Dry mouth—fueling the fire
Improving oral pH is also of great value for those who struggle with dry-mouth issues. Patients with xerostomia or who have poor-quality saliva have limited capacity to adequately buffer oral acids. Many factors and conditions contribute to or are commonly associated with dry mouth: numerous medications, autoimmune disorders, airway obstruction leading to mouth breathing, and using a CPAP machine at night.17
It is well understood that a neutral oral pH facilitates the deposition of calcium and phosphorus into open dentinal tubules. Arginine helps create an effective biocompatible mechanical plug that prevents sensations from reaching the nerve; thus it is considered an effective desensitizer.18,19 While a single application often results in an immediate and profound reduction of sensitivity, the benefit can last up to 28 days. Repeated and regular use of arginine products ensures continued patient comfort.18-20
Degrading the biofilm slime
Studies show that arginine has the capacity to degrade the mucopolysaccharide integrity, the slimy portion of biofilm that provides protection to microbes.21 Arginine also reduces biofilm thickness and density of this extracellular matrix.22
Translating science into practical strategies
There are three different over-the-counter products available in the US today that contain 8% arginine bicarbonate–calcium carbonate. The metabolic by-products of arginolytic microbes are alkaline, resulting in a sustained buffering effect. In addition to the benefits of arginine, bicarbonate also helps neutralize the pH of the oral cavity.
Colgate recently introduced Anywhere, Anytime serum, which contains ProArgin, an 8% arginine bicarbonate–calcium carbonate formula. The serum is topically applied and can be used in the clinical setting to treat dentinal hypersensitivity, or it can be self-applied by a patient at his or her own convenience. Tubes of Anywhere, Anytime serum are available online in bulk quantities for use in dental offices. Smaller allotments can be purchased by patients via an online portal. The small tubes fit neatly into one’s pocket or purse.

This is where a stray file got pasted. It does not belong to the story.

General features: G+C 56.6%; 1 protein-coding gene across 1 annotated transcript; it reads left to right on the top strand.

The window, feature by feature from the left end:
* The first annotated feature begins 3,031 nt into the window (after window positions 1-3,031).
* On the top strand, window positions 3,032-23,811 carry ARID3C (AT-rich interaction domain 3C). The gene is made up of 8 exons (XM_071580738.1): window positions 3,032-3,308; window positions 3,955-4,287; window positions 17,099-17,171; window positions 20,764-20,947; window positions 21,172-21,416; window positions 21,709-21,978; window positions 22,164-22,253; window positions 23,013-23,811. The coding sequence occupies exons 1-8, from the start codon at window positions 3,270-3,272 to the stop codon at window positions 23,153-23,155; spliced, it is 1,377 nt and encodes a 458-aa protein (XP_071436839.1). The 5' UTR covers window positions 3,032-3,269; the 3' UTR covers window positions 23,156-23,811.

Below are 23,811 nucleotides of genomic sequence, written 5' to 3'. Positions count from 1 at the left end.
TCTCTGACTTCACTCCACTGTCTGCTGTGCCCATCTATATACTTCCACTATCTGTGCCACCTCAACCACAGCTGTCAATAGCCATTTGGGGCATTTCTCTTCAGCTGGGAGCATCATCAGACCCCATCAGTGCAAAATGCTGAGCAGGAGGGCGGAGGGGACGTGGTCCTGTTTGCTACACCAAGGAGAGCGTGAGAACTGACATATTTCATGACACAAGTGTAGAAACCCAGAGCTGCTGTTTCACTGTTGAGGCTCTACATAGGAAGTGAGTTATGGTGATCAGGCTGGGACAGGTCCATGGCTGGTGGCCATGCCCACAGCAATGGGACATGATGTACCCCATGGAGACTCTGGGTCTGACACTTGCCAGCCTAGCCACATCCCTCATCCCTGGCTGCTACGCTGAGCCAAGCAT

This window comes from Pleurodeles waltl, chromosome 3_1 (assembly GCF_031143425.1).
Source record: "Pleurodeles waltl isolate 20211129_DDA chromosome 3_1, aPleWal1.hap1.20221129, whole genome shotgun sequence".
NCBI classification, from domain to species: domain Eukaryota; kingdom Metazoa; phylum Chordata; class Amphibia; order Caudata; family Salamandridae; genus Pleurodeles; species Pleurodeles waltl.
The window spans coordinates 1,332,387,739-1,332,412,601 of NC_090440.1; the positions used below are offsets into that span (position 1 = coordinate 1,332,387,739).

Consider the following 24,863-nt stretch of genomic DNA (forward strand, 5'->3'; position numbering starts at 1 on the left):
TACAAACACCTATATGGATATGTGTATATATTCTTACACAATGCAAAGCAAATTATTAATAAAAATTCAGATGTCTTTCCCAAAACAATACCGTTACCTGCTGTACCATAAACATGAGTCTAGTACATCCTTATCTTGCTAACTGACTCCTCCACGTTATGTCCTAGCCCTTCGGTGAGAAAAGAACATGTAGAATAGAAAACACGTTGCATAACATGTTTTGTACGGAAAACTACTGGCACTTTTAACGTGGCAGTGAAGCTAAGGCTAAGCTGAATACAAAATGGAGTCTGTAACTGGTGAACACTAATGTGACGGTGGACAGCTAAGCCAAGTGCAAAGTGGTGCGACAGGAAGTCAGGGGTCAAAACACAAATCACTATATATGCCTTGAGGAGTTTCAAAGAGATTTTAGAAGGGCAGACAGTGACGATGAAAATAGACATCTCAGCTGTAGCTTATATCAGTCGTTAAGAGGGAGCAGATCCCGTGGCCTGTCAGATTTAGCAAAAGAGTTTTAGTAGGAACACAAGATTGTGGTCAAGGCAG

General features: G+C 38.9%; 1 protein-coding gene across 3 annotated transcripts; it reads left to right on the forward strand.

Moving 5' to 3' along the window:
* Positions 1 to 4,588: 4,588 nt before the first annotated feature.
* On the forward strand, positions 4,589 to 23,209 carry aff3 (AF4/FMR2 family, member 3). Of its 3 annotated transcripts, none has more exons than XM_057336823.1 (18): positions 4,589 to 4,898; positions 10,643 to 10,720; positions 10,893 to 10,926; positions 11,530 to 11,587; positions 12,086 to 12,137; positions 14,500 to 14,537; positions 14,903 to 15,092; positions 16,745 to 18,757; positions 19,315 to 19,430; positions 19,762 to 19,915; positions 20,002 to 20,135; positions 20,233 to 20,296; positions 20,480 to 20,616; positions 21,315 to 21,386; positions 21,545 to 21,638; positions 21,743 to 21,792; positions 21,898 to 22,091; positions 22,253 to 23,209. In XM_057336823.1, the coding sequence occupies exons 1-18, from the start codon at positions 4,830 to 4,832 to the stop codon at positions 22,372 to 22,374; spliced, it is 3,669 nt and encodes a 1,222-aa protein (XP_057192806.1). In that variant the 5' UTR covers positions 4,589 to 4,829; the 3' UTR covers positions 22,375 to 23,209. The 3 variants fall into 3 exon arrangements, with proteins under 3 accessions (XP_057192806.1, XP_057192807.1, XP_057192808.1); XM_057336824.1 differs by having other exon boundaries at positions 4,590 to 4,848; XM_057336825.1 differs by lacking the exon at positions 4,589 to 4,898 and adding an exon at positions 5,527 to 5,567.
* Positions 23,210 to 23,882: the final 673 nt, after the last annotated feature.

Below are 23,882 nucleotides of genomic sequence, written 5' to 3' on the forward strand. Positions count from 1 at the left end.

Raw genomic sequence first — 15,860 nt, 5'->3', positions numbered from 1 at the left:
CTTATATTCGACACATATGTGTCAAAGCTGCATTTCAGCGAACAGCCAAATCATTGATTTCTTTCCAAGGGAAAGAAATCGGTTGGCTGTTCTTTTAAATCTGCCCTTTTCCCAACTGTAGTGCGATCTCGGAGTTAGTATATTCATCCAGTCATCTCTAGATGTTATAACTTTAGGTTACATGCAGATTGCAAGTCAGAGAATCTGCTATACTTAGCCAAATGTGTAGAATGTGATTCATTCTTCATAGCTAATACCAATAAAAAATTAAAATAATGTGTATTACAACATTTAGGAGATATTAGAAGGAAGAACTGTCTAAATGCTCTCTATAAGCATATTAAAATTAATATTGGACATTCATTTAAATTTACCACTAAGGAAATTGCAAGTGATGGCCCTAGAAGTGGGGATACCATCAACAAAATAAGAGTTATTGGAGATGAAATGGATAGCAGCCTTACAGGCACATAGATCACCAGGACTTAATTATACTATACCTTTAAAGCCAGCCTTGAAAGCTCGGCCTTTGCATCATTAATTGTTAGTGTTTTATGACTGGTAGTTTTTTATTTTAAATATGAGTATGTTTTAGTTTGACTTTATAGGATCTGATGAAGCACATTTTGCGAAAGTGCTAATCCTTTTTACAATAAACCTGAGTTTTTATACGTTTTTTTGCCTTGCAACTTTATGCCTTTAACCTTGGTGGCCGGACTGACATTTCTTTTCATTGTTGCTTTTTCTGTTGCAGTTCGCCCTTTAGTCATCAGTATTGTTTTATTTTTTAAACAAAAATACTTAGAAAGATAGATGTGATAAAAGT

Treatment with Anywhere, Anytime serum provides immediate and profound relief for dentinal hypersensitivity. Apply a small drop directly onto sensitive tooth structure prior to instrumentation. Many practices use the product as a preprocedural desensitizer, and then give the tube to the patient to continue treatment after the professional application. Some practices charge a fee for desensitizing therapy; others consider the treatment as a segment of the dental hygiene appointment. The procedural code for the application of a desensitizing medicament is 9910 and should include a short narrative to describe the specific clinical use.
Tom’s of Maine Rapid Relief Sensitive toothpaste (RRS) is formulated with 8% arginine bicarbonate-calcium carbonate and is readily available in the retail market. It is the only arginine-based toothpaste sold in the US. Typically, patients who have actual dentinal hypersensitivity will experience sustained relief with daily use of the Tom’s of Maine RRS product. Optimal benefits can be derived from the paste if expectorated and not rinsed out.
Tom’s RRS paste can also be used off-label as a preprocedural desensitizer prior to scaling. It can be polished on the tooth surface with a slowly rotating prophy cup or rubbed in with a cotton-tipped applicator. Patients with dry-mouth issues may find the mint flavor profile too strong.
Current research indicates that fluoride added to an arginine toothpaste produces optimal results.9-11,23 However, at this time, a combination product is not available in the US retail market, but Colgate fluoride toothpaste with ProArgin can be obtained online or in pharmacies outside of the US. Anecdotally, some are mixing equal parts of fluoride toothpaste with the 8% Tom’s of Maine RRS toothpaste.
Imagine being able to chew a piece of candy that is actually good for your teeth. BasicBites, a novel product, is a food that has the taste and texture of a Tootsie Roll. BasicBites soft chews contain AlkaGen Technology, an arginine bicarbonate–calcium carbonate formulation, and are sweetened with sugar alcohols. These sticky candies, chewed twice daily, coat tooth surfaces with arginine bicarbonate–calcium carbonate. Each chew supplies 20% of the daily RDA of calcium. This product is available online.
Given the number of people who suffer from caries, dentinal hypersensitivity, dry-mouth issues, or have highly acidic diets, frequent ingestion of erosive beverages, and medical conditions/lifestyles that involve regurgitation, the opportunity to neutralize the oral pH for sustained periods of time sets the foundation for health and homeostasis. This important chemistry is now available in over-the-counter products that reduce the risk for caries, erosion, and fungal infections; neutralize oral pH values; work as effective desensitizers; and support remineralization. Over 40 years of research has demonstrated the wide range of benefits derived from using an arginine bicarbonate–calcium carbonate-based complex in the oral cavity.